For Fashion Revolution Week 2020 I investigated ‘What’s in my fabric?’ Investigating the key facts of Cotton,  Polyester, Viscose and the chemicals used to produce textiles. 

5. Unique and individual

Olive Road London was born out of a passion for vintage prints and fashion. Fed up with original vintage clothing not fitting around my size 16 waist, I wanted to make my own clothes to create a modern and wearable wardrobe with a vintage style. I might make a popular pattern, such as the Barcelona dress from Maven Patterns, using a vintage fabric means it is extremely unlikely that someone else is going to have the same dress. I met Tilly from Tilly and the Buttons at The Knitting and Stitching show 2019. I swapped this beautiful turquoise swirl fabric for a couple of my fav T&B patterns. Tilly turned the vintage fabric into her popular Indigo dress and wore it at the Spring Stitch Festival. Lots of Tilly’s customers asked where they could buy the same fabric and she explained it is an original piece from my shop. Have fun with vintage and reduce the amount of textile waste clogging the planet.

6. Circular Economy: Scrap Busting

Re-using textiles already in circulation is a form of recycling. Certainly more sustainable than buying new, however a circular economy is the ideal model. Meaning there is no end of use for a piece of textiles

We need the equivalent of three planets to provide the natural resources necessary to sustain current lifestyles. So when we talk about the circular economy, what we’re really talking about is a way to sustain our planet by moving away from the traditional “take, make, waste” approach that depletes resources without replenishing them, and moving as quickly as possible into a closed-loop or circular approach to production and consumption that reduces natural resource dependency and is fuelled by the perpetual cycling of materials from one product to the next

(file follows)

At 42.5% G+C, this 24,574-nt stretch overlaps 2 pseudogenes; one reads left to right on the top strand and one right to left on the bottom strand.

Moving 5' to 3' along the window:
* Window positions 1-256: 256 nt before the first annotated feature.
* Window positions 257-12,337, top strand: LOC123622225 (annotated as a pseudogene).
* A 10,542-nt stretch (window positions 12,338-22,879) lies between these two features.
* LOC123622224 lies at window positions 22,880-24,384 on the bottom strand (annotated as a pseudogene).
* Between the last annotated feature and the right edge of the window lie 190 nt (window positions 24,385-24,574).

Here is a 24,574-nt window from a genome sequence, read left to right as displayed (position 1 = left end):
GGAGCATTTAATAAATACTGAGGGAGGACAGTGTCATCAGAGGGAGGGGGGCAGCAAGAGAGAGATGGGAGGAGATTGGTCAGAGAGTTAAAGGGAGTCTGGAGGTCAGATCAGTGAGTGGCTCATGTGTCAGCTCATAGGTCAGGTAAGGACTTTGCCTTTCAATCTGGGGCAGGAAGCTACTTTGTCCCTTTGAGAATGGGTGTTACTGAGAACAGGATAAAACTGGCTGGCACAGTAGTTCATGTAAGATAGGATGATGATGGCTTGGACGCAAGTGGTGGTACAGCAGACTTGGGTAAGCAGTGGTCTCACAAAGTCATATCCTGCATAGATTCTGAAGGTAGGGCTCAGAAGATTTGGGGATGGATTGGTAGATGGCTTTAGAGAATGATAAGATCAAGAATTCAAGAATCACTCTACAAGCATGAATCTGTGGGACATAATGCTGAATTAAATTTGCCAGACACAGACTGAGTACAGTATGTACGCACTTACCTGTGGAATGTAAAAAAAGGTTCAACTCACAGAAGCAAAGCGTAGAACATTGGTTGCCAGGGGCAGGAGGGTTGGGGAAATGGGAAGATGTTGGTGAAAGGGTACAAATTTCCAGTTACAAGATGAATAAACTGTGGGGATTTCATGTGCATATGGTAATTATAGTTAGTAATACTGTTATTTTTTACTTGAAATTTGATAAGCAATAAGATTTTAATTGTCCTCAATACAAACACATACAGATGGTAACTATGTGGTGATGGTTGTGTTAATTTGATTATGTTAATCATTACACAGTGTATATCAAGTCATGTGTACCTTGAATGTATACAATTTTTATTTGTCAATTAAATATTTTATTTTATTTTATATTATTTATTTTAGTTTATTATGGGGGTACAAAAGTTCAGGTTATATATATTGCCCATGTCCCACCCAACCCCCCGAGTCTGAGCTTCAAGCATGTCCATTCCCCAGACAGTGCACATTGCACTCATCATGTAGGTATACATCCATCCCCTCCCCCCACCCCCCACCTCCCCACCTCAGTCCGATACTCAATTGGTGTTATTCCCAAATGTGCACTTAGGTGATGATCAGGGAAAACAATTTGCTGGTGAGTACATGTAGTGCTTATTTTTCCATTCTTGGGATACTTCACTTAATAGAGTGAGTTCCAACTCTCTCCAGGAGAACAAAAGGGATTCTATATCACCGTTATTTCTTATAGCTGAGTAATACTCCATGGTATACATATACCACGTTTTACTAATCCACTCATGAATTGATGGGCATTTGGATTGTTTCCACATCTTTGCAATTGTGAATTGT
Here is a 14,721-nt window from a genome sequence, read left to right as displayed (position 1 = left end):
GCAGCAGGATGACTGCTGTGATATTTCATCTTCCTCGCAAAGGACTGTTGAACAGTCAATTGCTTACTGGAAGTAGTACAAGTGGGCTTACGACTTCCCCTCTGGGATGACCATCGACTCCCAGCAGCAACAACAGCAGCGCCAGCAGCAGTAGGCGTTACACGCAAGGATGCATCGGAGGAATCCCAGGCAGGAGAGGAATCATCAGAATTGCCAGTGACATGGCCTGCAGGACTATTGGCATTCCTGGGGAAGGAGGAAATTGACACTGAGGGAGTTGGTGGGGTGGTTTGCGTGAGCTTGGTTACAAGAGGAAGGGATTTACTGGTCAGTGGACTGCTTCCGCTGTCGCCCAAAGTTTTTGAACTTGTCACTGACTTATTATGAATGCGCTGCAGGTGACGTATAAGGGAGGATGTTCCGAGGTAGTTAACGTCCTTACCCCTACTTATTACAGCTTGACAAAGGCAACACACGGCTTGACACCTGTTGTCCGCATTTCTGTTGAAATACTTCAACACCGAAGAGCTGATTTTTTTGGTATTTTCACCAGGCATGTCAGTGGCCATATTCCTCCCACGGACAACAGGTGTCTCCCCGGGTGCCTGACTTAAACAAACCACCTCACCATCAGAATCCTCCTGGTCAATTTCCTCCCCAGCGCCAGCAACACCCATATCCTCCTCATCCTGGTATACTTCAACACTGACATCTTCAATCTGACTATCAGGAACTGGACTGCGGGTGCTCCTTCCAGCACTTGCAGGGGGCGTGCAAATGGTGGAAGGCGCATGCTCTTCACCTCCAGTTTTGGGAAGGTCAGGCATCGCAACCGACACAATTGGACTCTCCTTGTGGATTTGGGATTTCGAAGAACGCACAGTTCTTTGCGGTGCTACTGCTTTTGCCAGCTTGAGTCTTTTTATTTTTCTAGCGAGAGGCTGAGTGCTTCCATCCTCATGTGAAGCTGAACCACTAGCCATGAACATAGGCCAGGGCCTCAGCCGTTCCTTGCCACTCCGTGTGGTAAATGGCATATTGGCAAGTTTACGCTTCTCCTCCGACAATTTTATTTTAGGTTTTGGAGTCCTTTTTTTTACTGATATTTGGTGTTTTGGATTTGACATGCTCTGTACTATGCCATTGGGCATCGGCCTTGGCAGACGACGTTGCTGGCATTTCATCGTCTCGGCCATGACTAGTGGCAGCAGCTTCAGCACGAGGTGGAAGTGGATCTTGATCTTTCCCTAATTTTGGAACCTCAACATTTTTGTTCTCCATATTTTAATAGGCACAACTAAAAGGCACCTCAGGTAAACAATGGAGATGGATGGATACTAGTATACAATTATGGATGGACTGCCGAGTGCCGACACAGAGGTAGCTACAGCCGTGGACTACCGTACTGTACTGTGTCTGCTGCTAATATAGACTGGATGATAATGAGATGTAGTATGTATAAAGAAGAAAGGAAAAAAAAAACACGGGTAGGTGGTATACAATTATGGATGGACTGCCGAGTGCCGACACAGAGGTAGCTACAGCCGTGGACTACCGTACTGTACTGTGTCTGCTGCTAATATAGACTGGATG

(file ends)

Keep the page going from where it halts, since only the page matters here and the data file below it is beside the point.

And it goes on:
Lewis Perkins, Loved Clothes Last: Issue 2

For example, a piece of fabric is bought brand new in the 1970’s. It sits in someone’s fabric stash unused until it is donated to a charity shop. I discover it on my travels and sell it to one of my lovely customers who makes it into a new dress. The dress is worn and loved but maybe doesn’t fit any longer. It is then passed onto a friend. The friend wears and loves the dress, a hole appears and it is patched. Years later it is passed on and sold at a vintage fair. The buyer re-styles the dress leaving a scrap of fabric. The fabric is repurposed into a suffolk puff broach to wear with the dress….even when the textiles are no longer strong enough to be worn as a dress, they can be re-made into a practical item. Click here for my scrap busting tips.

7. Have fun with vintage

Buying vintage and second hand clothes and fabrics is much more of a challenge than buying new. It is difficult to find the right style in the right size or in the right length of fabric. It is a challenge and that is what makes it fun! During lockdown I’ve really missed rummaging around for fabric at a vintage fair, meeting a friend for tea and cake and contemplating whether we are going to buy something or not. I play vintage detective, going to interesting places around the UK and making a day out of it. Fashion is supposed to be fun, it is a way to express ourselves through the clothes that we make and wear. Fashion shouldn’t damage the earth or exploit the people who make our fabric and clothes. This is why I support Fashion Revolution Week each year, to help campaign for a fair and ethical fashion industry (this includes fabrics).

Want to join in and ask your favourite fabric makers #whomademyfabric? or #whomademyclothes? I contacted Playtex to ask them who made my underwear. Find my top tips over on Fast Fashion Therapy.